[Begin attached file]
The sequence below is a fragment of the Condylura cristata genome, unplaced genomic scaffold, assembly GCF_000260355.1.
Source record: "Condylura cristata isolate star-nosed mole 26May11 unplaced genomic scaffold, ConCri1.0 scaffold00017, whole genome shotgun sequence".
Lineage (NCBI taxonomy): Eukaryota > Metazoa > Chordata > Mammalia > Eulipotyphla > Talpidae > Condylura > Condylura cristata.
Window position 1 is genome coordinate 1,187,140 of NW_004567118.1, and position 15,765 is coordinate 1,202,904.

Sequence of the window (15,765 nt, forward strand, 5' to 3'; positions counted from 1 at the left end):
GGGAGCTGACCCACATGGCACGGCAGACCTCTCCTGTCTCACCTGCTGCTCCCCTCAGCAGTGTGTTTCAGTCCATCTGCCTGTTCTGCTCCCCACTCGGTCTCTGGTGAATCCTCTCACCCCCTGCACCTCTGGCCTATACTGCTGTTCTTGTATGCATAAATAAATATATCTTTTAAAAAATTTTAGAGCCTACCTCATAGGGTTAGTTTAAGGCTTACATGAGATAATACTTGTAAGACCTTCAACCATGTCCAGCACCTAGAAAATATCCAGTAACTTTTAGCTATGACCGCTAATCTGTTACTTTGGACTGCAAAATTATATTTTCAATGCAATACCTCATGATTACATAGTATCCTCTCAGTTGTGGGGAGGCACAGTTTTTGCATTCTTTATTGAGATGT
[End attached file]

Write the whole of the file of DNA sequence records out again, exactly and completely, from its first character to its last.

The sequence below is a fragment of the Condylura cristata genome, unplaced genomic scaffold, assembly GCF_000260355.1.
Source record: "Condylura cristata isolate star-nosed mole 26May11 unplaced genomic scaffold, ConCri1.0 scaffold00017, whole genome shotgun sequence".
Lineage (NCBI taxonomy): Eukaryota > Metazoa > Chordata > Mammalia > Eulipotyphla > Talpidae > Condylura > Condylura cristata.
Window position 1 is genome coordinate 1,187,140 of NW_004567118.1, and position 15,765 is coordinate 1,202,904.

Sequence of the window (15,765 nt, forward strand, 5' to 3'; positions counted from 1 at the left end):
GGGAGCTGACCCACATGGCACGGCAGACCTCTCCTGTCTCACCTGCTGCTCCCCTCAGCAGTGTGTTTCAGTCCATCTGCCTGTTCTGCTCCCCACTCGGTCTCTGGTGAATCCTCTCACCCCCTGCACCTCTGGCCTATACTGCTGTTCTTGTATGCATAAATAAATATATCTTTTAAAAAATTTTAGAGCCTACCTCATAGGGTTAGTTTAAGGCTTACATGAGATAATACTTGTAAGACCTTCAACCATGTCCAGCACCTAGAAAATATCCAGTAACTTTTAGCTATGACCGCTAATCTGTTACTTTGGACTGCAAAATTATATTTTCAATGCAATACCTCATGATTACATAGTATCCTCTCAGTTGTGGGGAGGCACAGTTTTTGCATTCTTTATTGAGATGT